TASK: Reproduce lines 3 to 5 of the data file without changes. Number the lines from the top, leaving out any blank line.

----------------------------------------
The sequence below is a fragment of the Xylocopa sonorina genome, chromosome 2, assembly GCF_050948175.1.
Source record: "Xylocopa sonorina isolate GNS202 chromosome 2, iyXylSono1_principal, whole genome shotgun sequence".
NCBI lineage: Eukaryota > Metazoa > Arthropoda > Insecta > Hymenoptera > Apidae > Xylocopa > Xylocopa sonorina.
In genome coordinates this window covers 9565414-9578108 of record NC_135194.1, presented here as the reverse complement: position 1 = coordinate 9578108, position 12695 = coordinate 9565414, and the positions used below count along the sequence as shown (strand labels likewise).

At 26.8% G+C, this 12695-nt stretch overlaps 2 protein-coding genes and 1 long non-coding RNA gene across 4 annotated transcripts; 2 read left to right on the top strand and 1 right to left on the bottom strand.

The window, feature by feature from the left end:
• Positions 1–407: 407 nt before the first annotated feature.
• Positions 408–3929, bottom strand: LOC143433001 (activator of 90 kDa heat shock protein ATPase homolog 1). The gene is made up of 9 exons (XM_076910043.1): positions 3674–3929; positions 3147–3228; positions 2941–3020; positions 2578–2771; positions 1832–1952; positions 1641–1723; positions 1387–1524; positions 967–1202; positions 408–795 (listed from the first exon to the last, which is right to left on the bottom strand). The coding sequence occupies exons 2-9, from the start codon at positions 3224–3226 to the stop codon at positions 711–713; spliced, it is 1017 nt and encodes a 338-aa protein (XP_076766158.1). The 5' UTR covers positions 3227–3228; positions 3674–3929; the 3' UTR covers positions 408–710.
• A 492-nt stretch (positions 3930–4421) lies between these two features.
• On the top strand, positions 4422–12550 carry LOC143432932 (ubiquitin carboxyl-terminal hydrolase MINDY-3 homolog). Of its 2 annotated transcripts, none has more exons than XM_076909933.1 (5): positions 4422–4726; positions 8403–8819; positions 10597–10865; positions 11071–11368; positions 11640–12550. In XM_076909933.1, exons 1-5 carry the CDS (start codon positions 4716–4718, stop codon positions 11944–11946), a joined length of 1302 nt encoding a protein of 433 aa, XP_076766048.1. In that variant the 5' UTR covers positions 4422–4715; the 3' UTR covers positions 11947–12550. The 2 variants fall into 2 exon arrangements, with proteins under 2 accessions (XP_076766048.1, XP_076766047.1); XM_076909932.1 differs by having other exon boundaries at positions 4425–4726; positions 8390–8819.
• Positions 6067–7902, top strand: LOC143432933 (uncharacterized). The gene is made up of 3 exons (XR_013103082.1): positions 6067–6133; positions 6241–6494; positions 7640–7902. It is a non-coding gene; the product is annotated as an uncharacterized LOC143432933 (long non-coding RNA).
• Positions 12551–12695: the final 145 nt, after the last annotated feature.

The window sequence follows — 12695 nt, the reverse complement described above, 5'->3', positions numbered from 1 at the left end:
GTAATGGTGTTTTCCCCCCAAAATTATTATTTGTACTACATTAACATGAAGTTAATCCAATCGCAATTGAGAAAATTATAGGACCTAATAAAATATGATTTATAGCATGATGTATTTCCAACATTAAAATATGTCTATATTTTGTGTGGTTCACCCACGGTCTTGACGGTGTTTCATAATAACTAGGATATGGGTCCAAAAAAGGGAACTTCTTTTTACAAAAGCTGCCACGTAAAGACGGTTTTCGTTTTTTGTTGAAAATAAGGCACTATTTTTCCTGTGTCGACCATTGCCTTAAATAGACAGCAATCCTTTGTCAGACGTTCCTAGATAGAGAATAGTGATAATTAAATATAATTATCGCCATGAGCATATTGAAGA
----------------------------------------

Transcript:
NCBI lineage: Eukaryota > Metazoa > Arthropoda > Insecta > Hymenoptera > Apidae > Xylocopa > Xylocopa sonorina.
In genome coordinates this window covers 9565414-9578108 of record NC_135194.1, presented here as the reverse complement: position 1 = coordinate 9578108, position 12695 = coordinate 9565414, and the positions used below count along the sequence as shown (strand labels likewise).

At 26.8% G+C, this 12695-nt stretch overlaps 2 protein-coding genes and 1 long non-coding RNA gene across 4 annotated transcripts; 2 read left to right on the top strand and 1 right to left on the bottom strand.